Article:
A Roadmap for Preventing U.S. Public Pension Funds from Becoming a Taxpayer Burden

Ingo Walter
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Plenty of factors led us to where we are today. The impact of political decisions about the level of worker benefits was not fully appreciated by voters.
By Ingo Walter and Clive Lipshitz
Puerto Rico's debt restructuring is pitting pension beneficiaries against bondholders, and based on recent news, it seems pensioners are going to come out ahead. While the commonwealth is a unique entity with debilitating fiscal issues, it has lessons for those states and municipalities with seriously underfunded pension plans. Pension benefits are well-protected by law and kicking the can down the road is not a solution. Now may be a good time to act to ensure these plans remain solvent.

In 1878, New York City began offering police officers a lifetime pension after 21 years of service and so was born the U.S. public pension system. Today, there are more than 5,500 state, county and local plans that play an essential role in protecting the retirements of public-sector workers. Calculating their aggregate liabilities is more art than science, but it's fair to say that their $4.5 trillion in assets represent less than 73 cents of every dollar they owe — some much better, some much worse.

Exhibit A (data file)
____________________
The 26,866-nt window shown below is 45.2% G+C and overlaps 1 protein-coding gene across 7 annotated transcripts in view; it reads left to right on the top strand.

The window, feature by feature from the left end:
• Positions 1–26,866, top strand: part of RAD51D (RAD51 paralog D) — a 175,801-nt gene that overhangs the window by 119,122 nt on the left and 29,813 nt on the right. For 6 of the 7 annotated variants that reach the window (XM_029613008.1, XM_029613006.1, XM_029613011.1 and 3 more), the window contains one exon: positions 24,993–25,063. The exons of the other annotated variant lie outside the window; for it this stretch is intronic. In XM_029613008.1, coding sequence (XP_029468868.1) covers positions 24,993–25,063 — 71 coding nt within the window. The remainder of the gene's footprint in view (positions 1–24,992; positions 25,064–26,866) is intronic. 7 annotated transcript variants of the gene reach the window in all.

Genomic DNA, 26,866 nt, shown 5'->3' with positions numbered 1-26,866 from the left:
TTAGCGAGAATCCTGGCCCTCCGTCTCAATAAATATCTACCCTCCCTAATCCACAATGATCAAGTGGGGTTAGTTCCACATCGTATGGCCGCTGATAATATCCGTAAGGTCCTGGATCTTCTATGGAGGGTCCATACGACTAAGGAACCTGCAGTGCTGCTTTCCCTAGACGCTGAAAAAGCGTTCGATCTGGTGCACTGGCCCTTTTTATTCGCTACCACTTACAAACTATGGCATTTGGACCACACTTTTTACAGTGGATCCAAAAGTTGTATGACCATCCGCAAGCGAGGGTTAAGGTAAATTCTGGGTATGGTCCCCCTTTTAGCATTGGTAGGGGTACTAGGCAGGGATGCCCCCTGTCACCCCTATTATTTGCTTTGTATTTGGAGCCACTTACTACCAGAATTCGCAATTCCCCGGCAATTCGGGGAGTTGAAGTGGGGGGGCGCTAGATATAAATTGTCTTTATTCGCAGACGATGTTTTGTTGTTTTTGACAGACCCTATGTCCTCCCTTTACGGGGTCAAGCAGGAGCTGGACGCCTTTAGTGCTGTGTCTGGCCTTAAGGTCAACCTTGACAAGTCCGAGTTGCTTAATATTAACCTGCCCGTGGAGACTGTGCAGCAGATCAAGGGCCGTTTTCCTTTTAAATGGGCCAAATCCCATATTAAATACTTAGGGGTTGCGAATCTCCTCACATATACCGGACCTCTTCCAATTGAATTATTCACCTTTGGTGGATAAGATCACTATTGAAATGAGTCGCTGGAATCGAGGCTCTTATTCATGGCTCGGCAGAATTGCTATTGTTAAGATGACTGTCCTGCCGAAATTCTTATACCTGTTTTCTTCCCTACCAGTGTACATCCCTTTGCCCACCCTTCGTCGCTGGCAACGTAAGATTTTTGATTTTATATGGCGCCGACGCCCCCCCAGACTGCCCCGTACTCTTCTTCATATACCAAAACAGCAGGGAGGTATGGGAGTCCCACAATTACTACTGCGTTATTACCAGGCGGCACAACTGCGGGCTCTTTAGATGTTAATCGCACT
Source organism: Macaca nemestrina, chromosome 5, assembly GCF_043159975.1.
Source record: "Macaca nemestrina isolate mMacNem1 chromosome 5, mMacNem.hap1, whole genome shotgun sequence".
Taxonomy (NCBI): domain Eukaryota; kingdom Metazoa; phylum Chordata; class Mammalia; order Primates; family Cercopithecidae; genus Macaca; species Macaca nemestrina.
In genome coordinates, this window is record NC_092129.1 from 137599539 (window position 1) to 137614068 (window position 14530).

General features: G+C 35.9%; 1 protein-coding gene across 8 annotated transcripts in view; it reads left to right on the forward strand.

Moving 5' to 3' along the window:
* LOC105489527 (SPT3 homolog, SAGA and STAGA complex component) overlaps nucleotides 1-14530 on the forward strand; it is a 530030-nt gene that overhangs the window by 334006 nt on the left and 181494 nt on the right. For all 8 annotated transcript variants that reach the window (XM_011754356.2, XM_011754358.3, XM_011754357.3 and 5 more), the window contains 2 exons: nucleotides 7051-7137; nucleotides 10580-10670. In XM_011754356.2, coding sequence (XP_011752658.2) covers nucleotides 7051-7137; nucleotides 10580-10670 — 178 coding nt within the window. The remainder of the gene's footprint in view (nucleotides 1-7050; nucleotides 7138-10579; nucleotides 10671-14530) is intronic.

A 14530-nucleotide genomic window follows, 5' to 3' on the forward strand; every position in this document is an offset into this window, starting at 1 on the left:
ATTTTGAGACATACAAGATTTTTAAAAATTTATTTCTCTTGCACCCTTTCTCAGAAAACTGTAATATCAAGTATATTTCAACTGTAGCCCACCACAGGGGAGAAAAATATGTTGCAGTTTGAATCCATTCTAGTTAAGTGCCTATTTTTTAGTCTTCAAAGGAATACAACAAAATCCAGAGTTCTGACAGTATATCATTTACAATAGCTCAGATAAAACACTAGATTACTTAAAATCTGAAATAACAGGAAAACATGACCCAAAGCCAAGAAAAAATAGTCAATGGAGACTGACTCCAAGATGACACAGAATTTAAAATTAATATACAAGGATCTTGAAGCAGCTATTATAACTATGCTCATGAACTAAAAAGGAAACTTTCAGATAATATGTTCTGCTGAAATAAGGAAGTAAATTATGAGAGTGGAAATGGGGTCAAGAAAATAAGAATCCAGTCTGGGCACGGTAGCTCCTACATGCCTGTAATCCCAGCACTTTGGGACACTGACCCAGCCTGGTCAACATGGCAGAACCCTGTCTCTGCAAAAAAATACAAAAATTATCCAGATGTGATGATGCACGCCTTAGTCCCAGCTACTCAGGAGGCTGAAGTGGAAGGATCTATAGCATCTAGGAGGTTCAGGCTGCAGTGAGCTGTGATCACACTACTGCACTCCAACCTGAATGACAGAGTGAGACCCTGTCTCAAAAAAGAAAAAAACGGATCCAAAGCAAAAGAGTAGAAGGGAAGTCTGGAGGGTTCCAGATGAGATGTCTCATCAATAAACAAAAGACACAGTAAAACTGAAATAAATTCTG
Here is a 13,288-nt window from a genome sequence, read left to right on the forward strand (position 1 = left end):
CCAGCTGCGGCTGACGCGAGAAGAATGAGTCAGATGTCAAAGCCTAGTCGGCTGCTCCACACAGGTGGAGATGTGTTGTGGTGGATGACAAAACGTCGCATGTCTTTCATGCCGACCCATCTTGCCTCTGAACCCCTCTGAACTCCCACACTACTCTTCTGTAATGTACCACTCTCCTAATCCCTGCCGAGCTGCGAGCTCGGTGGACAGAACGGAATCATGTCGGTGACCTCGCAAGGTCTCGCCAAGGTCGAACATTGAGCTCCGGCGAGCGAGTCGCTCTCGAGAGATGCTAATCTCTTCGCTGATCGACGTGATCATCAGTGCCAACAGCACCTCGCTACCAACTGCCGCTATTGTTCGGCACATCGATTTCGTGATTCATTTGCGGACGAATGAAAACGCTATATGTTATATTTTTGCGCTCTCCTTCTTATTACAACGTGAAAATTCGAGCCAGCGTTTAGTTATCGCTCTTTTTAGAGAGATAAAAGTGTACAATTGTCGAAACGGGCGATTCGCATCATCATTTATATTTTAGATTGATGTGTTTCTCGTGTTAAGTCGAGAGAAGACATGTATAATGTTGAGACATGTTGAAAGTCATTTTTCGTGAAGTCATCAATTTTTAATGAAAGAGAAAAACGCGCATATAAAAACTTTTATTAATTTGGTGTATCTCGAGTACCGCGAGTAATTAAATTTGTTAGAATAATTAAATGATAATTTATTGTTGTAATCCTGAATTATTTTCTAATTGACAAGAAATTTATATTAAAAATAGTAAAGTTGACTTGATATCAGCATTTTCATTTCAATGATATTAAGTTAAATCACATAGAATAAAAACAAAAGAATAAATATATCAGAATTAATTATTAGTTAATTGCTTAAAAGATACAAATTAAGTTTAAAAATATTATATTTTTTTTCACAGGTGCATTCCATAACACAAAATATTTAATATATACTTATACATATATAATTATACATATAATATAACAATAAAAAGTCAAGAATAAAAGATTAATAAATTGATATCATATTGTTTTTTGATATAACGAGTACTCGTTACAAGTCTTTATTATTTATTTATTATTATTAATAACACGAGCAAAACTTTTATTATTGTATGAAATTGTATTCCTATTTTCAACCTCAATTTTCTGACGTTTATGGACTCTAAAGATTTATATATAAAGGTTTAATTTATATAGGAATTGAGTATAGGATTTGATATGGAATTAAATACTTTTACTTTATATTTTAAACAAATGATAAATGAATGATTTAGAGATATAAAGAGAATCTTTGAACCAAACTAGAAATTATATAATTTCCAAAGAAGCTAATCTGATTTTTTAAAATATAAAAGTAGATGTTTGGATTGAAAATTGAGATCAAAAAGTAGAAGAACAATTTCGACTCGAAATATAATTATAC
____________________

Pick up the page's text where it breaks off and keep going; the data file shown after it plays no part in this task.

Public pension benefits and contributions are heavily protected by law. So if pension systems are unable to pay promised benefits, the burden will fall on taxpayers. Paradoxically, taxpayers have almost no voice in public pension fund governance. There is a fundamental unfairness between generations if future taxpayers have to bear the burden of decisions made by their forebears.

Read the full Pensions & Investments article.
Ingo Walter is a Professor Emeritus of Finance